It looks like the congenitally corrupt, still-operating Association of Community Organizations for Reform Now (ACORN) won't be getting any more U.S. tax dollars - for the time being.
That's because in a startlingly unusual victory for common sense, a federal appeals court slapped down a bizarre ruling by Brooklyn-based federal Judge Nina Gershon. The life-tenured judge had determined that the U.S. government's spending power belongs to federal judges now, regardless of what that quaint little document called the U.S. Constitution says. Judge Gershon ruled that Congress had violated ACORN's "rights" and passed an unconstitutional "bill of attainder" punishing ACORN without trial when it decided to stop funding the group.
But the 2nd Circuit Court of Appeals ruled Aug. 13 that Judge Gershon had overreached. The appellate court found that the "withholding of appropriations" is not punishment. "Congress's decision to withhold funds from ACORN and its affiliates constitutes neither imprisonment, banishment, nor death," the three-judge panel wrote. "In comparison to penalties levied against individuals, a temporary disqualification from funds or deprivation of property aimed at a corporation may be more an inconvenience than punishment."
ACORN had launched the lawsuit challenging its congressional defunding on the advice of longtime ACORN ally Rep. Jerrold Nadler, New York Democrat, who urged ACORN's New York-based attorney Arthur Z. Schwartz to fight the cutoff in court. As chairman of a House Judiciary subcommittee, Mr. Nadler repeatedly has refused calls to investigate ACORN. He even turned down a probe request from the full committee's chairman, Rep. John Conyers, Michigan Democrat.
The fact that ACORN won't be getting more federal funding won't have much impact on its operations because it never relied heavily on government funding. Most of its $100 million-plus annual budget comes from membership dues, foundation grants, corporate shakedowns and unknown sources.
Despite dissolving its national infrastructure and laying off most its staff, ACORN continues to operate below the radar. It plans to resurface under a new name after the upcoming elections, according to John Atlas, who recently wrote an institutional hagiography of ACORN titled "Seeds of Change." In the meantime, ACORN has rebranded its local operations in at least 13 states and the District of Columbia. Significantly, the state chapters are obtaining nonprofit status on their own as advocacy groups under Section 501c4 of the tax code. This is key because 501c4 status allows the new entities to largely conceal their financial activities.
One of ACORN's most active renamed state chapters is in Missouri. Missourians Organizing for Reform and Empowerment (MORE) is led by veteran ACORN organizer Jeff Ordower. MORE is doing its part to sabotage the banking system by demanding a moratorium on mortgage foreclosures that banks need to carry out in order to remain solvent and in business. On July 21, the same day President Obama signed a sweeping financial regulatory bill into law, MORE incited a near-riot at a Chase bank office in a St. Louis suburb. Activists screamed "Predatory lender, criminal offender!" and demanded that banks not foreclose on defaulted mortgages. MORE also was trying to shake down Chase for some more money. JPMorgan Chase Foundation has given ACORN affiliates at least $7.6 million since 1998.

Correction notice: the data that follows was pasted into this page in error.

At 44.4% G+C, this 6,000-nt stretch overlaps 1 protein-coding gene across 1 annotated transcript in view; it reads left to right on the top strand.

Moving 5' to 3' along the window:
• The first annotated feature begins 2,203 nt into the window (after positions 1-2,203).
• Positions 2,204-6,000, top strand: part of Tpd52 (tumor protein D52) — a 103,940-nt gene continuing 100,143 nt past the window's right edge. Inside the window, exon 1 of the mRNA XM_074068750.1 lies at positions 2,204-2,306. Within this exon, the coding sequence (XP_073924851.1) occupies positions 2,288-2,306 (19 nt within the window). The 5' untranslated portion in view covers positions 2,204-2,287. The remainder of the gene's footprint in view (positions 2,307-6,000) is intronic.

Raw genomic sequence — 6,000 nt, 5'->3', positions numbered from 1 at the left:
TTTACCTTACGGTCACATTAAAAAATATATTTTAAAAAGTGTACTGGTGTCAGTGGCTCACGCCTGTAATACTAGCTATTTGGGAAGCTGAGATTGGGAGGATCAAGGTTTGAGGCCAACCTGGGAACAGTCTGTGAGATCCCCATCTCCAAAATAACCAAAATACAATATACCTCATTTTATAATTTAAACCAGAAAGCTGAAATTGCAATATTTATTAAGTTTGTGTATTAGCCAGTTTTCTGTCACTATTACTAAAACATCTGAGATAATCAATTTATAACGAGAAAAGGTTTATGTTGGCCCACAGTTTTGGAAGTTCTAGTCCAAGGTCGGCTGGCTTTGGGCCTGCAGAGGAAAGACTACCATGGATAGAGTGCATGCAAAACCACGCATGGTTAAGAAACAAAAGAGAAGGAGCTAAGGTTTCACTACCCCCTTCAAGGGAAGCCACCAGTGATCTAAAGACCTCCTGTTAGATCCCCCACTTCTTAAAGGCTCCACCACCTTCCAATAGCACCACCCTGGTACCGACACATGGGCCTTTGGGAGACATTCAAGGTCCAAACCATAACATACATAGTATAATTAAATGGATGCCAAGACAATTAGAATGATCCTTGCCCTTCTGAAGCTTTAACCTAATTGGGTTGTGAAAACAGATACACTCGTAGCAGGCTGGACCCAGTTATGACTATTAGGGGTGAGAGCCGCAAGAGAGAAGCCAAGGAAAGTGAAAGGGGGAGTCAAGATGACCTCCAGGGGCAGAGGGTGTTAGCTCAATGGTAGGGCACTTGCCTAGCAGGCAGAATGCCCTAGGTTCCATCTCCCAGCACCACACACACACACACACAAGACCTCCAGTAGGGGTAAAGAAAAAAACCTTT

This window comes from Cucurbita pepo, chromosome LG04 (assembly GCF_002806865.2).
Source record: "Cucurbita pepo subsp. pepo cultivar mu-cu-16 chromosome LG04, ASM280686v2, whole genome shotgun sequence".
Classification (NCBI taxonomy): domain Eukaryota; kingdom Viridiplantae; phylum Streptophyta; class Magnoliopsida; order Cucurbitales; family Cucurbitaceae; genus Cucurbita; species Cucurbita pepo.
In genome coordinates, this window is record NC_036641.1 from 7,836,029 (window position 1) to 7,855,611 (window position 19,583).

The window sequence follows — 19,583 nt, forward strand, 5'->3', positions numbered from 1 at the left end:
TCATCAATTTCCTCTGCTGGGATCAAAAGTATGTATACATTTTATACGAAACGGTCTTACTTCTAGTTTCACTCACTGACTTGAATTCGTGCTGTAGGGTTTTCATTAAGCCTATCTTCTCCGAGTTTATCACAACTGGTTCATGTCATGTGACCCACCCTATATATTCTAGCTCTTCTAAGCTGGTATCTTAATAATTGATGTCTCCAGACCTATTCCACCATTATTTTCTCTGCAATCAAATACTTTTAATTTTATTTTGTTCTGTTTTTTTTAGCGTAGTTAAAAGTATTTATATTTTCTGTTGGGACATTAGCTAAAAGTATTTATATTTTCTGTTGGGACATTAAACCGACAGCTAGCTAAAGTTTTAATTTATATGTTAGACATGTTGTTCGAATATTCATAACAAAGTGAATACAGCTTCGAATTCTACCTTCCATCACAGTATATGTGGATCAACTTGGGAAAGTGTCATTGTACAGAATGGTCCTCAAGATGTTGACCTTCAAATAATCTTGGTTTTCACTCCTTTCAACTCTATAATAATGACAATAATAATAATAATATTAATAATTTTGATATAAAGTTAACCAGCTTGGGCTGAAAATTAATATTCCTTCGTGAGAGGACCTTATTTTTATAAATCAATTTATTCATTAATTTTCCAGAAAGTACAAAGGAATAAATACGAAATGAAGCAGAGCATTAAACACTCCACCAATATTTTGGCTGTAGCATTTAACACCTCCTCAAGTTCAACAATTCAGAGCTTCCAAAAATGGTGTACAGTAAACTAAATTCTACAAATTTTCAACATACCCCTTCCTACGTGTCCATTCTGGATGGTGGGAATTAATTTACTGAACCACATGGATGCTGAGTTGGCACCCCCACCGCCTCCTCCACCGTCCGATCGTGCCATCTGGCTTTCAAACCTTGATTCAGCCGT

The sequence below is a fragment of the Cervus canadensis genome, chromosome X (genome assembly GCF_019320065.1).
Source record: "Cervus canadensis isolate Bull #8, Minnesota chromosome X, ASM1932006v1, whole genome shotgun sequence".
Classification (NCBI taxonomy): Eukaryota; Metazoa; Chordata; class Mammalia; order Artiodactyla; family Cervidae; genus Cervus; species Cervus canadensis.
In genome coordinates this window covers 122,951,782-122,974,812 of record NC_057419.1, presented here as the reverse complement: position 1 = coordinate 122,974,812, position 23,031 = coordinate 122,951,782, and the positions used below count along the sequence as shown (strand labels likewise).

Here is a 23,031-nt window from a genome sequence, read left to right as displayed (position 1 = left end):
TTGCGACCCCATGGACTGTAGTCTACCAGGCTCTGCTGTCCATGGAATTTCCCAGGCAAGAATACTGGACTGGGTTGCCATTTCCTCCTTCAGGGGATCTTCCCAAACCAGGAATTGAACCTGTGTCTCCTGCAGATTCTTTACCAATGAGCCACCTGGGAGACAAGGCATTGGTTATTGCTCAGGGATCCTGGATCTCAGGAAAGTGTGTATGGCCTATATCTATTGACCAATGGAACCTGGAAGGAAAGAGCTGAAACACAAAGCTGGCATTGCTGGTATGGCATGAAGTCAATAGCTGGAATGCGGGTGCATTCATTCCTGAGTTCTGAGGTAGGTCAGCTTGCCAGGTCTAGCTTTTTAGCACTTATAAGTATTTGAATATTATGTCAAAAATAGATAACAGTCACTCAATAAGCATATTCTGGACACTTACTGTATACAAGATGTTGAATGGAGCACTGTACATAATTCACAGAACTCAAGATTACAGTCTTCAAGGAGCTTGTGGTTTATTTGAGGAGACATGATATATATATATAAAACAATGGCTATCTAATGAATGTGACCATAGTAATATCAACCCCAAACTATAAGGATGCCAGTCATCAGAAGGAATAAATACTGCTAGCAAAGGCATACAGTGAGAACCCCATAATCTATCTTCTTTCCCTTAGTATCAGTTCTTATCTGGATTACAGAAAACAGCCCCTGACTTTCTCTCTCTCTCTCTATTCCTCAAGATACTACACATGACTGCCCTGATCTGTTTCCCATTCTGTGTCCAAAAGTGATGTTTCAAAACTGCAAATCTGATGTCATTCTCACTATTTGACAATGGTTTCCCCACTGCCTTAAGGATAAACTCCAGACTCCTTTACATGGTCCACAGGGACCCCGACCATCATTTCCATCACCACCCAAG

ACORN's fraud-prone voter-registration-and-mobilization branch, Project Vote, continues to operate and is gearing up for the November elections. Project Vote, which employed President Obama in his youthful organizing days, continues to operate undisturbed, conducting business as usual.
ACORN's housing-bubble generator, ACORN Housing, changed its name to Affordable Housing Centers of America after undercover conservative videographers recorded its employees offering advice last year on the finer points of prostitution, tax evasion, government grant fraud, money laundering and smuggling illegal immigrants. According to Rep. Darrell Issa, California Republican, the U.S. Department of Housing and Urban Development (HUD) is investigating ACORN Housing, which is the main gateway through which federal taxpayer funds flow to the far reaches of the ACORN network. During the Clinton administration, ACORN Housing used AmeriCorps resources to promote partisan objectives.
It's unclear if much will come of the probe by HUD, which has a long history of working with ACORN, regardless of which party controls the White House. The current HUD secretary, Shaun Donovan, worked closely with ACORN for five years on several projects as New York City Mayor Michael R. Bloomberg's housing development commissioner. Not surprisingly, HUD is stonewalling this writer's five-month-old Freedom of Information Act request for correspondence between Mr. Donovan and ACORN.
ACORN is an inheritor of the teachings of radical community organizing guru Saul Alinsky and Marxist academics Richard Cloward and Frances Fox Piven, known for the Cloward-Piven Strategy of forcing radical change by placing impossible demands on government. They counseled patience in the long war against America's limited government traditions. ACORN was an excellent pupil. It won't be going away any anytime soon.
Matthew Vadum is a senior editor at Capital Research Center.
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